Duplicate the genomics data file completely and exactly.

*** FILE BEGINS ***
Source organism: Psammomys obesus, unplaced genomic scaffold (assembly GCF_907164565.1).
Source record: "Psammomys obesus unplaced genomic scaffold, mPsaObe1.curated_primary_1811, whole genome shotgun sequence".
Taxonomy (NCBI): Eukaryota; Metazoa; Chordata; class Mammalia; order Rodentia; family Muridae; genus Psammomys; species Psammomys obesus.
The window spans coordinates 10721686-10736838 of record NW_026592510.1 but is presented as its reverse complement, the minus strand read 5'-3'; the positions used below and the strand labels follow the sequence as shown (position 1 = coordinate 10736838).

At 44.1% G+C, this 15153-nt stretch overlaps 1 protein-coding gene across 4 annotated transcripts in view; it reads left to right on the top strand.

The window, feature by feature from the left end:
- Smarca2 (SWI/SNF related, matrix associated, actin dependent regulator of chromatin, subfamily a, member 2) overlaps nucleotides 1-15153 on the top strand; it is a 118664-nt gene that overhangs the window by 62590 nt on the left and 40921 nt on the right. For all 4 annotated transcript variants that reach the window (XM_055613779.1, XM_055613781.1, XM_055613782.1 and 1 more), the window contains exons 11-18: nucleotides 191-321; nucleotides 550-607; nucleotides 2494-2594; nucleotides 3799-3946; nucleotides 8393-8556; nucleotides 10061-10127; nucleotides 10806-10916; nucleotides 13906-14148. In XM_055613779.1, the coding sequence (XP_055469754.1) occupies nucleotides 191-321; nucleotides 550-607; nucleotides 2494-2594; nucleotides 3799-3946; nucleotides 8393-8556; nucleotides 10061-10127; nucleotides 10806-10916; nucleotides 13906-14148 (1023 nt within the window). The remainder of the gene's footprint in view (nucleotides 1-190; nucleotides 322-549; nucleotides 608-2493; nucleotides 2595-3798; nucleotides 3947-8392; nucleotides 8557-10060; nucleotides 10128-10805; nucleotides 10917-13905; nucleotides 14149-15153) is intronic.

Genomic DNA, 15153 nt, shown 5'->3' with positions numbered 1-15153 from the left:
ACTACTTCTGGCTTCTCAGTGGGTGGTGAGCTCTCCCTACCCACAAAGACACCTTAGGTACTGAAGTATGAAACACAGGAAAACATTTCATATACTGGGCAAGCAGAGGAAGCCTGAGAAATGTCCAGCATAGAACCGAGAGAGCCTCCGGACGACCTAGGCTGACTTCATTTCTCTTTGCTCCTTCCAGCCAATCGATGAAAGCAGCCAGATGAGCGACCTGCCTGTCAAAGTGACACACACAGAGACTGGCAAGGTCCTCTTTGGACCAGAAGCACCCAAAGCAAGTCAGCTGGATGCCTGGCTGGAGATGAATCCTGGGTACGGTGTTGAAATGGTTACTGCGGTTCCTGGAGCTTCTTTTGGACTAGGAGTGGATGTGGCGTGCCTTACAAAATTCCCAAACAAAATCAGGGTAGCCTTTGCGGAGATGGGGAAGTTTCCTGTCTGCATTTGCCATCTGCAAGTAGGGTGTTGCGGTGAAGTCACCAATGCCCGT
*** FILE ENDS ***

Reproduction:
Source organism: Psammomys obesus, unplaced genomic scaffold (assembly GCF_907164565.1).
Source record: "Psammomys obesus unplaced genomic scaffold, mPsaObe1.curated_primary_1811, whole genome shotgun sequence".
Taxonomy (NCBI): Eukaryota; Metazoa; Chordata; class Mammalia; order Rodentia; family Muridae; genus Psammomys; species Psammomys obesus.
The window spans coordinates 10721686-10736838 of record NW_026592510.1 but is presented as its reverse complement, the minus strand read 5'-3'; the positions used below and the strand labels follow the sequence as shown (position 1 = coordinate 10736838).

At 44.1% G+C, this 15153-nt stretch overlaps 1 protein-coding gene across 4 annotated transcripts in view; it reads left to right on the top strand.

The window, feature by feature from the left end:
- Smarca2 (SWI/SNF related, matrix associated, actin dependent regulator of chromatin, subfamily a, member 2) overlaps nucleotides 1-15153 on the top strand; it is a 118664-nt gene that overhangs the window by 62590 nt on the left and 40921 nt on the right. For all 4 annotated transcript variants that reach the window (XM_055613779.1, XM_055613781.1, XM_055613782.1 and 1 more), the window contains exons 11-18: nucleotides 191-321; nucleotides 550-607; nucleotides 2494-2594; nucleotides 3799-3946; nucleotides 8393-8556; nucleotides 10061-10127; nucleotides 10806-10916; nucleotides 13906-14148. In XM_055613779.1, the coding sequence (XP_055469754.1) occupies nucleotides 191-321; nucleotides 550-607; nucleotides 2494-2594; nucleotides 3799-3946; nucleotides 8393-8556; nucleotides 10061-10127; nucleotides 10806-10916; nucleotides 13906-14148 (1023 nt within the window). The remainder of the gene's footprint in view (nucleotides 1-190; nucleotides 322-549; nucleotides 608-2493; nucleotides 2595-3798; nucleotides 3947-8392; nucleotides 8557-10060; nucleotides 10128-10805; nucleotides 10917-13905; nucleotides 14149-15153) is intronic.

Genomic DNA, 15153 nt, shown 5'->3' with positions numbered 1-15153 from the left:
ACTACTTCTGGCTTCTCAGTGGGTGGTGAGCTCTCCCTACCCACAAAGACACCTTAGGTACTGAAGTATGAAACACAGGAAAACATTTCATATACTGGGCAAGCAGAGGAAGCCTGAGAAATGTCCAGCATAGAACCGAGAGAGCCTCCGGACGACCTAGGCTGACTTCATTTCTCTTTGCTCCTTCCAGCCAATCGATGAAAGCAGCCAGATGAGCGACCTGCCTGTCAAAGTGACACACACAGAGACTGGCAAGGTCCTCTTTGGACCAGAAGCACCCAAAGCAAGTCAGCTGGATGCCTGGCTGGAGATGAATCCTGGGTACGGTGTTGAAATGGTTACTGCGGTTCCTGGAGCTTCTTTTGGACTAGGAGTGGATGTGGCGTGCCTTACAAAATTCCCAAACAAAATCAGGGTAGCCTTTGCGGAGATGGGGAAGTTTCCTGTCTGCATTTGCCATCTGCAAGTAGGGTGTTGCGGTGAAGTCACCAATGCCCGT